So call used does not mean that the register is used in the call, it means that the register “can” be used in the call. The term used however means that the register is actually used in the function.

All the options

Let’s unfold all the other feature options. The reasoning from Qing on the GCC mailinglist for having an extended feature option list is this:

     In order to satisfy users with different security needs and control
     the run-time overhead at the same time, GCC provides a flexible way
     to choose the subset of the call-used registers to be zeroed.

     The three basic values of CHOICE are:

        * 'skip' doesn't zero any call-used registers.

        * 'used' only zeros call-used registers that are used in the
          function.  A "used" register is one whose content has been set
          or referenced in the function.

        * 'all' zeros all call-used registers.

     In addition to these three basic choices, it is possible to modify
     'used' or 'all' as follows:

        * Adding '-gpr' restricts the zeroing to general-purpose

        * Adding '-arg' restricts the zeroing to registers that can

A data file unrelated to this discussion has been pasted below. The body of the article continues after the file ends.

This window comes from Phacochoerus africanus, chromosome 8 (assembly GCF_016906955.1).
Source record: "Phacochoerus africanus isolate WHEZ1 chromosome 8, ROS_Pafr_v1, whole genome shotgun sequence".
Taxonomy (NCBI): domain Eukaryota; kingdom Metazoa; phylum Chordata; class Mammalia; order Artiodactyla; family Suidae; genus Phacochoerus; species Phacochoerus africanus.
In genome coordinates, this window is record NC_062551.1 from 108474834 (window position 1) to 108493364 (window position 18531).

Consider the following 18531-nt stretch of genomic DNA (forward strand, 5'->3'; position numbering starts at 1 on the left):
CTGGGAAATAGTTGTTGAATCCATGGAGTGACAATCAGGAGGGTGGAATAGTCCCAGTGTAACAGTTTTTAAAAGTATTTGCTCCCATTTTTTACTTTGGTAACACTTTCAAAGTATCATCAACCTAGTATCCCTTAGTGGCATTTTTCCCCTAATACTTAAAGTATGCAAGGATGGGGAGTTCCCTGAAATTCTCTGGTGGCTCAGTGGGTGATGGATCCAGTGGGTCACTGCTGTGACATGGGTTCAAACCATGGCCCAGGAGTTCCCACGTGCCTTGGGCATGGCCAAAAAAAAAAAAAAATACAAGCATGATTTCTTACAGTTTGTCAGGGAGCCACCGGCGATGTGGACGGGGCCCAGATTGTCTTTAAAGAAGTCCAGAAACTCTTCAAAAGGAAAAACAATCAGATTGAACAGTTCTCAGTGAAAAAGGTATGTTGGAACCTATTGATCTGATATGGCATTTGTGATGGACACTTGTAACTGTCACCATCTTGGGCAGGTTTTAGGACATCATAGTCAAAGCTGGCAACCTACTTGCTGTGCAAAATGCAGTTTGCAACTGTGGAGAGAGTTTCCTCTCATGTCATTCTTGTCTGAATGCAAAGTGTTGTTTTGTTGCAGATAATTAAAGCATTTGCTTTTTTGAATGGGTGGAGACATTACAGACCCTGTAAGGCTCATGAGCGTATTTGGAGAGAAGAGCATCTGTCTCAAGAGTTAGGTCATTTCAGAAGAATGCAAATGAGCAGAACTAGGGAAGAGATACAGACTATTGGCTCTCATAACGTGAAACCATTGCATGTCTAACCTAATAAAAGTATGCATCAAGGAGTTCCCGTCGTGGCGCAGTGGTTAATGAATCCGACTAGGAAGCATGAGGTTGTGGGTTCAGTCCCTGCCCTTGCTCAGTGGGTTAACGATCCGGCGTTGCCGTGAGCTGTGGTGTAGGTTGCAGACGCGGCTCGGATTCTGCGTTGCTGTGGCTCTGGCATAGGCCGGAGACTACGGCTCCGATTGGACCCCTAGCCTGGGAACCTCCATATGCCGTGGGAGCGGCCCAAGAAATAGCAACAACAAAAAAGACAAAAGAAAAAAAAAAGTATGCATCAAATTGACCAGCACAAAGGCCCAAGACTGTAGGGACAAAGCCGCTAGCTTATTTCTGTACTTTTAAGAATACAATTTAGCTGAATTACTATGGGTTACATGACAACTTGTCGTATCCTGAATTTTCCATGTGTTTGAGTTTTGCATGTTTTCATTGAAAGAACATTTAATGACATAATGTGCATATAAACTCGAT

sometimes be used to pass function arguments.  This includes
          all argument registers defined by the platform's calling
          conversion, regardless of whether the function uses those
          registers for function arguments or not.

     The modifiers can be used individually or together.  If they are
     used together, they must appear in the order above.

     The full list of CHOICEs is therefore:

        * 'skip' doesn't zero any call-used register.

        * 'used' only zeros call-used registers that are used in the

        * 'all' zeros all call-used registers.

        * 'used-arg' only zeros used call-used registers that pass

        * 'used-gpr' only zeros used call-used general purpose

        * 'used-gpr-arg' only zeros used call-used general purpose
          registers that pass arguments.

        * 'all-gpr-arg' zeros all call-used general purpose registers
          that pass arguments.

        * 'all-arg' zeros all call-used registers that pass arguments.

        * 'all-gpr' zeros all call-used general purpose registers.

     Among this list, 'used-gpr-arg', 'used-arg', 'all-gpr-arg', and
     'all-arg' are mainly used for ROP mitigation.